• A memorable example of the difference between American and English attitudes towards fat surfaced in a recipe from Brit Good Housekeeping a while back. Roast goose with balls of sausage wrapped in bacon cooked in the pan drippings. The writer waxed rhapsodic about all “that luscious, glistening fat,” not being ironic intentionally outrageous either. No doubt it is wonderful, though.

  • Sitting near my computer last Sunday morning I was happy to hear the skype ring. There on the other end was my 22 year old daughter away at college with one of your steaming popovers in her hand. She ate it in in seconds as we talked and started on a second as we exchanged news! Fresh out of her oven it was both humorous and maddening to have both just out of my reach!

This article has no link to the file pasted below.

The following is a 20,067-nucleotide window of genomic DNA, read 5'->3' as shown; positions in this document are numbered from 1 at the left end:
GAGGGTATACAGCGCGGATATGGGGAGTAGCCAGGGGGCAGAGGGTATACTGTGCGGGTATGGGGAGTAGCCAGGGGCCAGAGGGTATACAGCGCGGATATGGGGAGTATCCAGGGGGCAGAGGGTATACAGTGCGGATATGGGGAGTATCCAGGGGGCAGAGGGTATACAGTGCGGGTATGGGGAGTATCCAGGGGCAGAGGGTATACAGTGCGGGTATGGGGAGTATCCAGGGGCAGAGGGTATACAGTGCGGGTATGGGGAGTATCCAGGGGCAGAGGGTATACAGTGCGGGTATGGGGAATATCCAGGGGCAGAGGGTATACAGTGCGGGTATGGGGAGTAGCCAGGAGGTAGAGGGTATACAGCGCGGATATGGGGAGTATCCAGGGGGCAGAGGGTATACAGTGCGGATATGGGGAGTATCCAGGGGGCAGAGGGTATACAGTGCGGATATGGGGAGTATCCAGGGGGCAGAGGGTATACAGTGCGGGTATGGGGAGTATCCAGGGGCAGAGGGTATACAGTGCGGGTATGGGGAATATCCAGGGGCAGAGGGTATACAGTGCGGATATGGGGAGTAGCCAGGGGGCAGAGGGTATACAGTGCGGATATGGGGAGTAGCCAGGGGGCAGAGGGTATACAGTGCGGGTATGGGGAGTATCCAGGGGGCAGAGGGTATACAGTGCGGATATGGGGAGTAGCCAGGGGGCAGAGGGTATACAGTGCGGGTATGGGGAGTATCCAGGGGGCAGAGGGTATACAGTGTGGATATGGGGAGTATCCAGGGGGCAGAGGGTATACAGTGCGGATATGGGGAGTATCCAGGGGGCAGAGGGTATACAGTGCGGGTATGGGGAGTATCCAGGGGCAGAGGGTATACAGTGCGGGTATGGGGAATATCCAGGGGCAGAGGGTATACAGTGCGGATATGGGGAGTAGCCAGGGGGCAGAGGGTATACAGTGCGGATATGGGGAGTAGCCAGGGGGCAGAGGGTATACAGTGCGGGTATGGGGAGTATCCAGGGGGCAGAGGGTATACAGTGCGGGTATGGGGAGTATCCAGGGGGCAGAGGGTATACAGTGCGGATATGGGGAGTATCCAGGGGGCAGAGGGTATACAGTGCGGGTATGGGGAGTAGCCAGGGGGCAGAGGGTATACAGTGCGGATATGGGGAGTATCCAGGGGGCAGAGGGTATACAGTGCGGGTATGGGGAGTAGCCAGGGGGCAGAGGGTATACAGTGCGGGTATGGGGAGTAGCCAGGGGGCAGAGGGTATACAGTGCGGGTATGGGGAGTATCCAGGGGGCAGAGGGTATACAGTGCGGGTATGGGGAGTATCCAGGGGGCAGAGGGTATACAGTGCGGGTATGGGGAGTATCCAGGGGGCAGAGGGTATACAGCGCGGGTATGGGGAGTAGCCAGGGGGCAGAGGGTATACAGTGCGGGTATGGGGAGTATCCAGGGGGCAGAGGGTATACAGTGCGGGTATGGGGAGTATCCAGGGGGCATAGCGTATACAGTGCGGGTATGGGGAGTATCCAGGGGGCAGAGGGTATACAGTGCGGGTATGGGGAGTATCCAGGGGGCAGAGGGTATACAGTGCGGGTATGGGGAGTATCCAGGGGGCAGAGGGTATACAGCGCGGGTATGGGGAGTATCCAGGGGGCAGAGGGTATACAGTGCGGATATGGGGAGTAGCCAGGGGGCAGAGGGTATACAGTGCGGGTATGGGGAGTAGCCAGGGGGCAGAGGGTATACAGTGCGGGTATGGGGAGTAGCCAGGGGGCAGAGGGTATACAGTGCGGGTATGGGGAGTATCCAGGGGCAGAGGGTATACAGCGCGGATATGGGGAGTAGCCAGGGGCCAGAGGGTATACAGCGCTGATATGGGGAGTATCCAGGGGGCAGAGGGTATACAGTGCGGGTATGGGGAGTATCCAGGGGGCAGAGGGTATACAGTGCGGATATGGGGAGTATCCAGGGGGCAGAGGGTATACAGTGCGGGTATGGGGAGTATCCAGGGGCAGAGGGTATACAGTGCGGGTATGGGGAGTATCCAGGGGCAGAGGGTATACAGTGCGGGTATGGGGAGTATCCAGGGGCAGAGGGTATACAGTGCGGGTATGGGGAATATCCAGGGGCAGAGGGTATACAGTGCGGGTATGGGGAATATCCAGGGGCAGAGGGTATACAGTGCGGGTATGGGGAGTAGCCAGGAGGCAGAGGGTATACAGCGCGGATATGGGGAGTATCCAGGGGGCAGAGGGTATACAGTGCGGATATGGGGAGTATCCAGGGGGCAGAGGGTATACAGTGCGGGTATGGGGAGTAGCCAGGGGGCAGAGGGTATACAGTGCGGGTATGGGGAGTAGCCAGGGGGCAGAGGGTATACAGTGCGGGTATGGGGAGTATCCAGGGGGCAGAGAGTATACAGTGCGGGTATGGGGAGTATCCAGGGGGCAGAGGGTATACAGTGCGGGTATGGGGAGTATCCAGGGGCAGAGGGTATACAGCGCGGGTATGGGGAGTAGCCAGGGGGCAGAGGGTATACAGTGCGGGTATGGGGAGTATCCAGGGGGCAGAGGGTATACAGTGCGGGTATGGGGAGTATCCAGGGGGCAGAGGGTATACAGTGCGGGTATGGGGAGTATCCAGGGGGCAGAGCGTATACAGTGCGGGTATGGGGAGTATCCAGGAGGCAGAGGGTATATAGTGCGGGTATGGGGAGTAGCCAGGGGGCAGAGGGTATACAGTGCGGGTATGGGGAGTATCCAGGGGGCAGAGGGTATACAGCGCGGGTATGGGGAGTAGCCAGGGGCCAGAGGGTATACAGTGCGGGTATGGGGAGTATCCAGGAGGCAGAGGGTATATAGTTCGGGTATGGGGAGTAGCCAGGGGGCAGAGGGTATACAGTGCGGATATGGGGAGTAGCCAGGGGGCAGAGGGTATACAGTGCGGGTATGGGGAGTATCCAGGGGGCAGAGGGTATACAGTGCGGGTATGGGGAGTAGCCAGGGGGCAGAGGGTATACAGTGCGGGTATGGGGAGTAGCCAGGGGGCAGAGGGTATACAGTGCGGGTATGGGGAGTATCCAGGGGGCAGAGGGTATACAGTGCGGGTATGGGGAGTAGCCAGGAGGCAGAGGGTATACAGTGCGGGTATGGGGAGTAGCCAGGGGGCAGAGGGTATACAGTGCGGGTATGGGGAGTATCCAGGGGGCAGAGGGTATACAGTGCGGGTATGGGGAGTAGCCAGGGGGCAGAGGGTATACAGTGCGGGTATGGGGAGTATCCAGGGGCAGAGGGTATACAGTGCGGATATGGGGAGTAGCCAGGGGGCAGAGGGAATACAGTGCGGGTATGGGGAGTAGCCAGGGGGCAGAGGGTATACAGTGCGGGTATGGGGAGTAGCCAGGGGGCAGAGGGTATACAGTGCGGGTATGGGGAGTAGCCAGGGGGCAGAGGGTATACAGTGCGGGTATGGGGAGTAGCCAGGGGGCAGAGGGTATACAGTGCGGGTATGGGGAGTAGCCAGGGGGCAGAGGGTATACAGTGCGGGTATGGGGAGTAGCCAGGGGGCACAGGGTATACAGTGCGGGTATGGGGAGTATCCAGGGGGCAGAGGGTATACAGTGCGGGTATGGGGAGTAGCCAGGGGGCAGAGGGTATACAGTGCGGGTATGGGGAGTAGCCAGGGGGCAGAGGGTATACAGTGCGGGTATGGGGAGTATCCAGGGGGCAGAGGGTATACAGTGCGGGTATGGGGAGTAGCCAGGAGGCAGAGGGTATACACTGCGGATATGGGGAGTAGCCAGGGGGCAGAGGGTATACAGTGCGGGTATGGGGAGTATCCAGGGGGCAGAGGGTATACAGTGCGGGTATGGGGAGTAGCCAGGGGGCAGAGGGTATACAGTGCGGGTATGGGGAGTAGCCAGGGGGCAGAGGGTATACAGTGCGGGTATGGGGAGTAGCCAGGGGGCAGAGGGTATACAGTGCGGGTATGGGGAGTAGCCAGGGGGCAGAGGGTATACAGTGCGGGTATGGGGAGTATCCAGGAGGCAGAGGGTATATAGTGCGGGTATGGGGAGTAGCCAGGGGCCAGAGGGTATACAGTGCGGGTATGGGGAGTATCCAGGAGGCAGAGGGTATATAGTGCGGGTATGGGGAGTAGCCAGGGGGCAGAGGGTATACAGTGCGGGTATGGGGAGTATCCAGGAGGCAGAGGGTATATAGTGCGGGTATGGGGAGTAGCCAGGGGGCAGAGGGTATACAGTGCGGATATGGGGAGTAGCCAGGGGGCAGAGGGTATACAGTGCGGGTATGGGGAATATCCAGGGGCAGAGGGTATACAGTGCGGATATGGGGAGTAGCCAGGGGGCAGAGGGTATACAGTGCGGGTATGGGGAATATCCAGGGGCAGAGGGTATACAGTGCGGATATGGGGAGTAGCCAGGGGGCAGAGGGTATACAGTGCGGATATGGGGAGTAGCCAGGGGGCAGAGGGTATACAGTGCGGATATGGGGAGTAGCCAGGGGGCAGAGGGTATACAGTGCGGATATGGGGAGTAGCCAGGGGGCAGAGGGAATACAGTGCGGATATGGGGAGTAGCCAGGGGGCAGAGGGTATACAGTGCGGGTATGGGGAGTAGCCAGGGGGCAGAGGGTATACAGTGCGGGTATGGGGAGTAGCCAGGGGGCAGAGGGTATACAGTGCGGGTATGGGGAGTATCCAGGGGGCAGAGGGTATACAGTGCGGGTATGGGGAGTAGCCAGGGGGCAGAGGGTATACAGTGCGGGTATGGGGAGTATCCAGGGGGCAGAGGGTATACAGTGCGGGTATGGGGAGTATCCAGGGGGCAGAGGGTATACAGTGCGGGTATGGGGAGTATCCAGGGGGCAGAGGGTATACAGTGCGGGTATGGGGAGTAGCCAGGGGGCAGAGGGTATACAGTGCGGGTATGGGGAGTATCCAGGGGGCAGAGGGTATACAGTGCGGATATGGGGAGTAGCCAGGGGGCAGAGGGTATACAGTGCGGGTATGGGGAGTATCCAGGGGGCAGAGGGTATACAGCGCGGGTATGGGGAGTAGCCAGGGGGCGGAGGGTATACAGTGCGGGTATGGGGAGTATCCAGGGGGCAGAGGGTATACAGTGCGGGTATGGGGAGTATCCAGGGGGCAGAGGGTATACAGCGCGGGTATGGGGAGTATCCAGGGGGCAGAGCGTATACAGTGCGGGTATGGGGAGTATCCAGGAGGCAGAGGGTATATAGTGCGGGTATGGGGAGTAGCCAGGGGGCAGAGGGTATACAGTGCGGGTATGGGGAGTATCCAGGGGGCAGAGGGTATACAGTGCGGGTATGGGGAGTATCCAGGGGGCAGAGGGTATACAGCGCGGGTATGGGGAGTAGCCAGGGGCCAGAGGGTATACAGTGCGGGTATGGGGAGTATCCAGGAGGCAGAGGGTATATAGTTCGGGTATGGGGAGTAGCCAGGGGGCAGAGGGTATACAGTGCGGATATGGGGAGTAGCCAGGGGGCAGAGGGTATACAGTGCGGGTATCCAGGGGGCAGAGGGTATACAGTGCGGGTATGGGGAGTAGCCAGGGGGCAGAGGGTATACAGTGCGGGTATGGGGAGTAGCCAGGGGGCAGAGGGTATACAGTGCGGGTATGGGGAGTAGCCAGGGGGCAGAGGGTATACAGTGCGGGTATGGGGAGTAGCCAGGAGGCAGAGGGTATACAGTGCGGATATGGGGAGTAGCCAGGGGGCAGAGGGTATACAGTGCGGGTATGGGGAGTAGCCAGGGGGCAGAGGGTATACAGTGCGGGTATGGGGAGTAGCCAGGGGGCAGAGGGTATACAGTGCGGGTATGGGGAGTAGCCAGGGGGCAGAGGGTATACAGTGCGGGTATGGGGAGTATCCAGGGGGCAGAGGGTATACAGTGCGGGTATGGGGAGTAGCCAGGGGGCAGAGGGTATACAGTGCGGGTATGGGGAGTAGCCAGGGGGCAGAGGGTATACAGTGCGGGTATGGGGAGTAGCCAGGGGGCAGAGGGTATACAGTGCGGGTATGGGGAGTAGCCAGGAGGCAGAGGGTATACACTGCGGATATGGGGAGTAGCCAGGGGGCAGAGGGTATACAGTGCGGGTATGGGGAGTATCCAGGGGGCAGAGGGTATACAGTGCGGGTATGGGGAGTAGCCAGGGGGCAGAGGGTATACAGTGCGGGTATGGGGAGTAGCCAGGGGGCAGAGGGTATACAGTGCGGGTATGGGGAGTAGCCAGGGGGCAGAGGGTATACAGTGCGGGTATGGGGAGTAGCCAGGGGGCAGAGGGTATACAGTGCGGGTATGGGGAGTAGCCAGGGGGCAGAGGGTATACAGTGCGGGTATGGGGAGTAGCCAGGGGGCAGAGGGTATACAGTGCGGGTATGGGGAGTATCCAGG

• I made a gluten-free version of these for brunch on Sunday. I also topped them with some sliced almonds. The results were beautiful and melt-in-your mouth good. Son was home from college and he ate four in rapid succession. Actually, hubby and I didn’t waste much time eating ours either. ;-) Son said they were the closest thing he’s eaten to a gluten-free cinnamon bun. :-) I can’t wait to make them again. Thank you so much for the this wonderful recipe, David!

    Shirley

  • Oh my! These look absolutely delicious; I know what I’m making this weekend!!